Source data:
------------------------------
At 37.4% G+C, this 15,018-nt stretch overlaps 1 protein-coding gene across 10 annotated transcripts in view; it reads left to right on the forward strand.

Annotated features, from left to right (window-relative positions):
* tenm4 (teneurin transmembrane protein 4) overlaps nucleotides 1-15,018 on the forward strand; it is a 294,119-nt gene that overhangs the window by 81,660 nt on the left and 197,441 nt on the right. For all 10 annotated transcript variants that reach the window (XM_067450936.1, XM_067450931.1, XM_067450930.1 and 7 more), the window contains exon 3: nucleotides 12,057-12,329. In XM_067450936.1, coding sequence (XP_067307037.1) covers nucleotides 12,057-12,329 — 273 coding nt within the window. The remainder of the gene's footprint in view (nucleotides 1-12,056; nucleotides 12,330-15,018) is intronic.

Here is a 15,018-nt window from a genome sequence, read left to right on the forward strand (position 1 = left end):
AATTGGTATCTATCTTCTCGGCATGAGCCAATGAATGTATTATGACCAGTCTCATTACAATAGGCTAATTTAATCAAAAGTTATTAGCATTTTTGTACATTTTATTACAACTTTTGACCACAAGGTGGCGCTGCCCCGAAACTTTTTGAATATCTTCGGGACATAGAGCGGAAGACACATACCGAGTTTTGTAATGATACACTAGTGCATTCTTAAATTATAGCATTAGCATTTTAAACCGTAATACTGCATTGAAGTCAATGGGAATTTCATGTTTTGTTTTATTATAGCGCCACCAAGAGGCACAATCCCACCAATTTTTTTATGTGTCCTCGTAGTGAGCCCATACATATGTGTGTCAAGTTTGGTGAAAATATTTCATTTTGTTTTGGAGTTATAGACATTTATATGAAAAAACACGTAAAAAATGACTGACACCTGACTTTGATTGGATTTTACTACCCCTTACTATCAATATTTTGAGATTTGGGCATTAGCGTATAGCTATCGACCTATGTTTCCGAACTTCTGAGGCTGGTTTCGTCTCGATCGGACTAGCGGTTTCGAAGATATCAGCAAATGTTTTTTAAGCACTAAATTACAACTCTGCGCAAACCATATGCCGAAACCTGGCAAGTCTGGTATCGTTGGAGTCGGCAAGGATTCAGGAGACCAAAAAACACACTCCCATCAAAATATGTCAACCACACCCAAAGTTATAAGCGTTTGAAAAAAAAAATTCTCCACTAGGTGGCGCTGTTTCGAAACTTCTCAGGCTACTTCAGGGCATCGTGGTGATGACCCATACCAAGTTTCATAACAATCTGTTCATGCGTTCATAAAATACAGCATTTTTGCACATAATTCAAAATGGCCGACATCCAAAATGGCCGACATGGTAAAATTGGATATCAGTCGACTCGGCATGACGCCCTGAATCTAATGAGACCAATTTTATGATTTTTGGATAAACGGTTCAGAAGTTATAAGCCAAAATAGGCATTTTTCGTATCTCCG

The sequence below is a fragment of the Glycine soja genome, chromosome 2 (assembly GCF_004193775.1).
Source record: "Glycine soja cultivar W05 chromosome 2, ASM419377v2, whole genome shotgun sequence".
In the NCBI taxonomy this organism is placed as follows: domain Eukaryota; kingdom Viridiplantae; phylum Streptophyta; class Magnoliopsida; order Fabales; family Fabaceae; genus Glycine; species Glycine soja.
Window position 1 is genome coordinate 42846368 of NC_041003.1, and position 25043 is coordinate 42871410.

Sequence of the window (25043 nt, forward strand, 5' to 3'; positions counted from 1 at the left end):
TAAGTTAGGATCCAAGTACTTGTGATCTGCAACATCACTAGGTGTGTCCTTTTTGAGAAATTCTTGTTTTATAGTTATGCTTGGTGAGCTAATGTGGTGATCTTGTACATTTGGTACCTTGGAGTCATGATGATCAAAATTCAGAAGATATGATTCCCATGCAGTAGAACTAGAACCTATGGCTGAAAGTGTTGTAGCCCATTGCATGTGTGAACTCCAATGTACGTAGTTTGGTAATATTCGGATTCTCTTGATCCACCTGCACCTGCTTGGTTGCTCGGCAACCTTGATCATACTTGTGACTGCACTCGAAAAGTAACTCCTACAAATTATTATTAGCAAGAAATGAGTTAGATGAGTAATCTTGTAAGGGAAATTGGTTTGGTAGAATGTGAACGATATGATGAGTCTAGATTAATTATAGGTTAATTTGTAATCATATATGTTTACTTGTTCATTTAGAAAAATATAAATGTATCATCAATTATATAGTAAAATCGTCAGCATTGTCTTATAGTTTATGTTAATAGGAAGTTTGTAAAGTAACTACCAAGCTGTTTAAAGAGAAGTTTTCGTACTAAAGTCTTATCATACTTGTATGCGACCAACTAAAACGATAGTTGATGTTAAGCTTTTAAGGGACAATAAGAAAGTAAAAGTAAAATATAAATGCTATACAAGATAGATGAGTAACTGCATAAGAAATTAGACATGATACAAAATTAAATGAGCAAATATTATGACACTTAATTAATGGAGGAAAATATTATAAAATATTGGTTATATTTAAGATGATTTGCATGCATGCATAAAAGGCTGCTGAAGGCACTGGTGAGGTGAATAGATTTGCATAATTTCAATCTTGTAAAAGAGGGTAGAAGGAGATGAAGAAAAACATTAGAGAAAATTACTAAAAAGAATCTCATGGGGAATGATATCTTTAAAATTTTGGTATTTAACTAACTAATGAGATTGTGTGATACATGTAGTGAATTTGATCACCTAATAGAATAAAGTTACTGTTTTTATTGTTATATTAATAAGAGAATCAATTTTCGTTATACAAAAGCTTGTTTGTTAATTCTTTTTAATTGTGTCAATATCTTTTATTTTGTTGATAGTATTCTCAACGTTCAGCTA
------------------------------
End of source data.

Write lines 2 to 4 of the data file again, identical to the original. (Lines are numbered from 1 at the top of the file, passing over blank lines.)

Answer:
Annotated features, from left to right (window-relative positions):
* tenm4 (teneurin transmembrane protein 4) overlaps nucleotides 1-15,018 on the forward strand; it is a 294,119-nt gene that overhangs the window by 81,660 nt on the left and 197,441 nt on the right. For all 10 annotated transcript variants that reach the window (XM_067450936.1, XM_067450931.1, XM_067450930.1 and 7 more), the window contains exon 3: nucleotides 12,057-12,329. In XM_067450936.1, coding sequence (XP_067307037.1) covers nucleotides 12,057-12,329 — 273 coding nt within the window. The remainder of the gene's footprint in view (nucleotides 1-12,056; nucleotides 12,330-15,018) is intronic.

Here is a 15,018-nt window from a genome sequence, read left to right on the forward strand (position 1 = left end):